https://pds.blog.parliament.uk/2014/06/11/what-we-learnt-from-ux-training/

What we learnt from UX training

UX Blog pic

On Thursday 15 May, web assistants from Parliament’s web and intranet service had the pleasure of attending a Bunnyfoot training course, “Designing for the Human mind/brain”.

The day was centred on exploiting psychological theories and neuroscience in order to deliver exceptional interactive design.

The day was fascinating and we learned a lot so we thought we would share a few ideas that we picked up and think we might be able to apply in our day to work in Parliament.

Selective Attention and Filtering:

As users in 2014, we expect great design for websites and apps that we use. It is no longer a plus point, but it has become something that can be achieved relatively easily using a whole variety of free and open source software.

This being said, we as users have moved on from being in awe of great design to now filtering out ‘the styling’ to hone in on the information that we came to find.

So the question I ask; ‘what level of importance do we place on styling like different fonts and colours? If in the end, the user filters it out?’

Parliament.uk is a heavy content provider. This is what we do best and this is why people come to our site and treat it as the definitive source. Naturally we have to make the site easy to find and intuitively designed, but why spend more time than needed worrying about what the font should be? Or what the colour of the right-hand module is? Users want to consume our content.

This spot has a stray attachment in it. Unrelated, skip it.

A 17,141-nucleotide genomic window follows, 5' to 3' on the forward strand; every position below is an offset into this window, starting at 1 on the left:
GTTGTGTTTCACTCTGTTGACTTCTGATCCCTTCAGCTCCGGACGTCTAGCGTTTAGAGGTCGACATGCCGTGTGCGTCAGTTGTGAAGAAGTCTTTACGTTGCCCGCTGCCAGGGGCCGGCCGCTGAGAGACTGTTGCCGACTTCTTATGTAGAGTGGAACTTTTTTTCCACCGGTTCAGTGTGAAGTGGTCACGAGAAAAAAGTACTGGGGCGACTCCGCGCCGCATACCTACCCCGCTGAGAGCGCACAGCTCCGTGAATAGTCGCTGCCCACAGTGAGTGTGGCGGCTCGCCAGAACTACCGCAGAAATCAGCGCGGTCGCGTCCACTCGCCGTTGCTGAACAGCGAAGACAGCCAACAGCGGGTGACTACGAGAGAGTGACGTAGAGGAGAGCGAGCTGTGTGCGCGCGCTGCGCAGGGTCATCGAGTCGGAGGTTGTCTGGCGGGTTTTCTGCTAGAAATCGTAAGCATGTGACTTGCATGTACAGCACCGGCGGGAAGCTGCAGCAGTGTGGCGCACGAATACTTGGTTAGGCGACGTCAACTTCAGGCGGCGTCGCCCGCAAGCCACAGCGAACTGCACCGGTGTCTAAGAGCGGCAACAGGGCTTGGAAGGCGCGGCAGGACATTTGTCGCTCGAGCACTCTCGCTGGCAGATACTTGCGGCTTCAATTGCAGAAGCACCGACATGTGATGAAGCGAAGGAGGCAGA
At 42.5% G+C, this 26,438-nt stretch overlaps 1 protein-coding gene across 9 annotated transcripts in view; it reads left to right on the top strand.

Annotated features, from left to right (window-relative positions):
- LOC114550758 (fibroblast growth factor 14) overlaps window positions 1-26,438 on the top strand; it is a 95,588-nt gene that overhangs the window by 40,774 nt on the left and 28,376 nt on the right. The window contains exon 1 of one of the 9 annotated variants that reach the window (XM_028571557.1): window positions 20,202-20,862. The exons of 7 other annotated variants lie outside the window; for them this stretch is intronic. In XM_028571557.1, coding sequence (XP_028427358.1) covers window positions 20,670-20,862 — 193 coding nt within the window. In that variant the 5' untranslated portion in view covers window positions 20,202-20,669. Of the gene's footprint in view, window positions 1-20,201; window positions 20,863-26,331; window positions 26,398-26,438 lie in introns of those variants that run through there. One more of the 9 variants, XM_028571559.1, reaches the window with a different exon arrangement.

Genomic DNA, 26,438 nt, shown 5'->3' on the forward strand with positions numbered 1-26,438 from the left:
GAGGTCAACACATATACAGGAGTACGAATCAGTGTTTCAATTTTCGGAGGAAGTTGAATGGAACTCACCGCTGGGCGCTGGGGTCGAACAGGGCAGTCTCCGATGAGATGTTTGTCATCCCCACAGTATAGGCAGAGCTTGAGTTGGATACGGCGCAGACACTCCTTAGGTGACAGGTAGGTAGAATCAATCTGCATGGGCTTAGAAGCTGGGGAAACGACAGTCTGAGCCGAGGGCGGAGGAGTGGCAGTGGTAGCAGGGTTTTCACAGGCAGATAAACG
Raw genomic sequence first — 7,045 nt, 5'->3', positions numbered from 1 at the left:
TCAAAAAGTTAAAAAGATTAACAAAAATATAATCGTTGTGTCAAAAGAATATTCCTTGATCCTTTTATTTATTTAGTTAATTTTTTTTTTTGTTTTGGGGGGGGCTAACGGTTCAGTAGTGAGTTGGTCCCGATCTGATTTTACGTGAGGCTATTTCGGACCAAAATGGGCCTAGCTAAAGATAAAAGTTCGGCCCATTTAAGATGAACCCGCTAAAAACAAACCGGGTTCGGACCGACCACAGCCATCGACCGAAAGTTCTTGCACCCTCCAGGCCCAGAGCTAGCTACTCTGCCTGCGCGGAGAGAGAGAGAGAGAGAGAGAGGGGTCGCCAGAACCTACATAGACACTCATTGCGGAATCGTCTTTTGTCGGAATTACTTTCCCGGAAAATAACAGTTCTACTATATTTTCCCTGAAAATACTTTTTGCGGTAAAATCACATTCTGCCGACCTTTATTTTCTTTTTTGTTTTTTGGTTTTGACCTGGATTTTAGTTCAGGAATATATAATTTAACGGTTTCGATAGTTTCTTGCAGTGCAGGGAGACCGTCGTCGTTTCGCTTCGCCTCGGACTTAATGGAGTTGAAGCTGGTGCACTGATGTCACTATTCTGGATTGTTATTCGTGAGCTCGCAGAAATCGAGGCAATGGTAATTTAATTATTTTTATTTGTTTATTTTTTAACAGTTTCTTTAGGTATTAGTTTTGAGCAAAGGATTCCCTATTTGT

Readability:

According to the Flesch-Kincaid Readability scale, Parliament.uk has a reading-ease of 50.2*. This is based on a 0-100 scaled (comics rate at 90). This is a pretty decent score but by doing the following and ensuring that content editors keep these points in mind we could get better.

  • Avoid unnecessary jargon. Yes, those who work in Parliament will understand but millions who come to visit the website won’t. Which leads into…
  • Don’t assume who will be reading your content. Make it as simple as possible so that everyone can read it.
  • Add more context to stories. Provide links to related information that will help users understand the whole picture.

*Based on Parliament.uk. For a more accurate score, we should test a whole variety of different types of pages and then average.

Design - Visual Weighting, Contrast and Size:

  • We need regular user-testing to subvert preconceived ideas and bias and to avoid the notion of ‘designing for yourself’ when creating new pages. We also need to create an environment where designs can be challenged so we have to move away from the senior/highest paid opinion always being right.
  • Simply creating a content hierarchy of importance. What do users want the most when they come to your page? This is the question all content editors should ask themselves when creating their page.
  • The new committee inquiry pages are being designed with this in mind and with regular user testing to find out exactly what we should place towards the top of the page, these pages will look great.
  • We should re-assess the importance of right-hand modules when adding them to our pages. Could that content be added to the main body? Does it distract the user from what they are looking for or does it in fact give them another avenue which is related?

Finally:

As digital channels become increasingly important to Parliament and the trend across the globe is that governments are becoming more transparent, we need to re-evaluate who are users are especially when we creating our content. Here at the Web and Intranet Service, we are looking at how we can improve our site, both with testing and with more focus on user needs.

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